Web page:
RALEIGH – The political dynamics within the State of North Carolina, with a partisan split between a Republican legislature and Democrat governor, will continue. Republicans retained control of the General Assembly, with majorities intact in both the N.C. House and N.C. Senate.
“For the sixth consecutive election, voters made a clear choice in support of the Republican platform of low taxes, expanded school choice, and large investments in education and teacher pay. The Senate Republican majority will continue to deliver on those promises,” said Senate Leader Phil Berger (R-Rockingham)
Speaker of the N.C. House Tim Moore (R-Cleveland), who easily won his race for reelection, said in a statement, “Voters returning a strong Republican majority to the North Carolina House of Representatives tonight reflects the powerful momentum behind policies that promote economic prosperity, educational achievement, and safety for families, which were put in place by the General Assembly over the last decade.”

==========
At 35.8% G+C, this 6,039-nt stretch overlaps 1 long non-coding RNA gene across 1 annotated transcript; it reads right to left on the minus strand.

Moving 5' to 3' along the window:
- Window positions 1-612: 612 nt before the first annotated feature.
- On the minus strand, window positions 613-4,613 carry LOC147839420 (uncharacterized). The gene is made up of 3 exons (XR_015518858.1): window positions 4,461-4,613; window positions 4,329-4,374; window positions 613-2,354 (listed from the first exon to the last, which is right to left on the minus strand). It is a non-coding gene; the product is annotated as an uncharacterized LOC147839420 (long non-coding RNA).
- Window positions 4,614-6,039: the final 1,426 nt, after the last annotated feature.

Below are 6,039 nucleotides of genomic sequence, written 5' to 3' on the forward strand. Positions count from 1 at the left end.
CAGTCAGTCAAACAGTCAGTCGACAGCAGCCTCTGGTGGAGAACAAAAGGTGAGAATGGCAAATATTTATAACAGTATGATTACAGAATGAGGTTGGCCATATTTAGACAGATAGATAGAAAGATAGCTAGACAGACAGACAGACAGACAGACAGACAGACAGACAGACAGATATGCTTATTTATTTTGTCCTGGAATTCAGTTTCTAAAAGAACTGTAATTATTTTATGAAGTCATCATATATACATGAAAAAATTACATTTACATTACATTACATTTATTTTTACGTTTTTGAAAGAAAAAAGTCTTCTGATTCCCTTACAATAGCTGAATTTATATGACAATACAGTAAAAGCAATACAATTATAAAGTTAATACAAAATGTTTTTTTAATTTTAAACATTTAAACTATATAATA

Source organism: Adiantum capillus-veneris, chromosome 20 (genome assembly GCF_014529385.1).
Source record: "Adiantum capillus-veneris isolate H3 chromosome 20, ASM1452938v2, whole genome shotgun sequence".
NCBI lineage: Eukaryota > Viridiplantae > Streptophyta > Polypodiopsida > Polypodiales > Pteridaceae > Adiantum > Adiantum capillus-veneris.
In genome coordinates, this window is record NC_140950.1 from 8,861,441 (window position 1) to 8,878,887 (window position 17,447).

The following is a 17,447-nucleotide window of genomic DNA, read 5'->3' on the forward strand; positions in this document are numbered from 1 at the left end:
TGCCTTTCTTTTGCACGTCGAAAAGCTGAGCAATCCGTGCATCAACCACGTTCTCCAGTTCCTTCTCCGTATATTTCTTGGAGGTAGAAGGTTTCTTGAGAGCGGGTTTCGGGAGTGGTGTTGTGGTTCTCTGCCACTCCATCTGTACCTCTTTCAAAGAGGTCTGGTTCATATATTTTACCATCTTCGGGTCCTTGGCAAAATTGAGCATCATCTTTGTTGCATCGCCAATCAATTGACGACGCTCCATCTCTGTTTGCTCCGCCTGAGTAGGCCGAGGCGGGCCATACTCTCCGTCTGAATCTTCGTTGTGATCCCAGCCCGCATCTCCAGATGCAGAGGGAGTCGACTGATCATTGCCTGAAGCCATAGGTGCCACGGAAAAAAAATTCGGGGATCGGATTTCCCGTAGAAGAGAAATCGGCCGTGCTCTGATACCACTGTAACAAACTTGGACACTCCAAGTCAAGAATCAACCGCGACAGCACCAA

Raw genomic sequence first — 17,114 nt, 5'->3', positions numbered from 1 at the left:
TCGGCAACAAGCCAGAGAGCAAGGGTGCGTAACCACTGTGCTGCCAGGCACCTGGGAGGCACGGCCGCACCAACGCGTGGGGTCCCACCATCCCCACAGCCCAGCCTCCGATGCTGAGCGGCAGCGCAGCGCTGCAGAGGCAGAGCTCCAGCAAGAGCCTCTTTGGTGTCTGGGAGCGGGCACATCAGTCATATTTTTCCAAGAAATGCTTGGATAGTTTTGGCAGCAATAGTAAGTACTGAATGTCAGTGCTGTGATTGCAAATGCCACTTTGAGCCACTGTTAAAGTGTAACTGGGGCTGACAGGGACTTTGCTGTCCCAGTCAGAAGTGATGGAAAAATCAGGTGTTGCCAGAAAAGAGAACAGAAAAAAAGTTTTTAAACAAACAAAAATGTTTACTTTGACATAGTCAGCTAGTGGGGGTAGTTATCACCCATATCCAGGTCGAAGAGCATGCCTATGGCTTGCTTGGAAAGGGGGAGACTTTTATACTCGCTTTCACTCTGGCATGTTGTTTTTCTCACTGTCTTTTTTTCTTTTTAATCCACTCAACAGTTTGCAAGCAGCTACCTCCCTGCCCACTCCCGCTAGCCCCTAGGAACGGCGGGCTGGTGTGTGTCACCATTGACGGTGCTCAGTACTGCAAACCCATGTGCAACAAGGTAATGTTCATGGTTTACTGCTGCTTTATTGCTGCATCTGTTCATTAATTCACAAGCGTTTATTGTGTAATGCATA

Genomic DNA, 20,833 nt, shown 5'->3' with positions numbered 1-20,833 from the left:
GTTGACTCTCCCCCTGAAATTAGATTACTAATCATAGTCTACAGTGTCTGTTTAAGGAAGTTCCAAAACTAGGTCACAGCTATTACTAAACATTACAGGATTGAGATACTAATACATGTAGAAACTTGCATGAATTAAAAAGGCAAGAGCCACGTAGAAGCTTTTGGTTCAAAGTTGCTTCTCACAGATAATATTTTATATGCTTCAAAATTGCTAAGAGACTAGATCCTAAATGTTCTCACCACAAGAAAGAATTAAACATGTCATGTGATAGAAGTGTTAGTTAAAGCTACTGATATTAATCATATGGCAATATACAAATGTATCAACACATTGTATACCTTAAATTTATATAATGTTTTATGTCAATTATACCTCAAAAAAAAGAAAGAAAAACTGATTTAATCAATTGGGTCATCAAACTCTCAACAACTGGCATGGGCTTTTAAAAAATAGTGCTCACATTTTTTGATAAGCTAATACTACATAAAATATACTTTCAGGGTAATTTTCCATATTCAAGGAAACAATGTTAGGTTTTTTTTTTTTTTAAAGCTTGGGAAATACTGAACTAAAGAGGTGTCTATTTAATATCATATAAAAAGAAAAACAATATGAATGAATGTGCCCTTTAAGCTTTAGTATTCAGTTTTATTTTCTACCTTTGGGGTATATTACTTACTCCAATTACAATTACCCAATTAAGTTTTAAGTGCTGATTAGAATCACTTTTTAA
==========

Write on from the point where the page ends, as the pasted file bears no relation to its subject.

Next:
There weren’t too many surprises on the night, but there was some movement.
Rep. Stephen Ross (R) lost the Alamance County seat to Democrat Ricky Hurtado by just a few hundred votes.
But there were a couple pick ups, as well. Republican Erin Pare unseated Democrat N.C. House Rep. Sydney Batch in a district covering south Wake County, reclaiming the seat after the 2018 ‘Blue Wave.’ Batch, though having a low profile, was an ultra-progressive Democrat that fits right in to the current character of the Left, and it’s a good thing for a relatively red part of southern Wake County that she is gone.
Republican Diane Wheatley also claimed a new seat for Republicans in District 43, defeating her Democratic opponent and thus replacing current Democrat incumbent Elmer Floyd.
While many races are still ‘too close to call,’ being that 100,000+ absentee votes are still outstanding, but no matter; Republicans have won enough seats to reclaim majorities. Not a supermajority, however, which will become obvious over the next legislative session as the veto/override battles of the last couple of years will likely resume in 2021.
Also of note, these majorities were retained after the long and litigious battle over redistricting. That means Republicans will be in charge of redistricting in 2021, with North Carolina likely to get an additional seat in congress due to population growth.
You can explore individual results for the N.C. House and N.C. Senate here.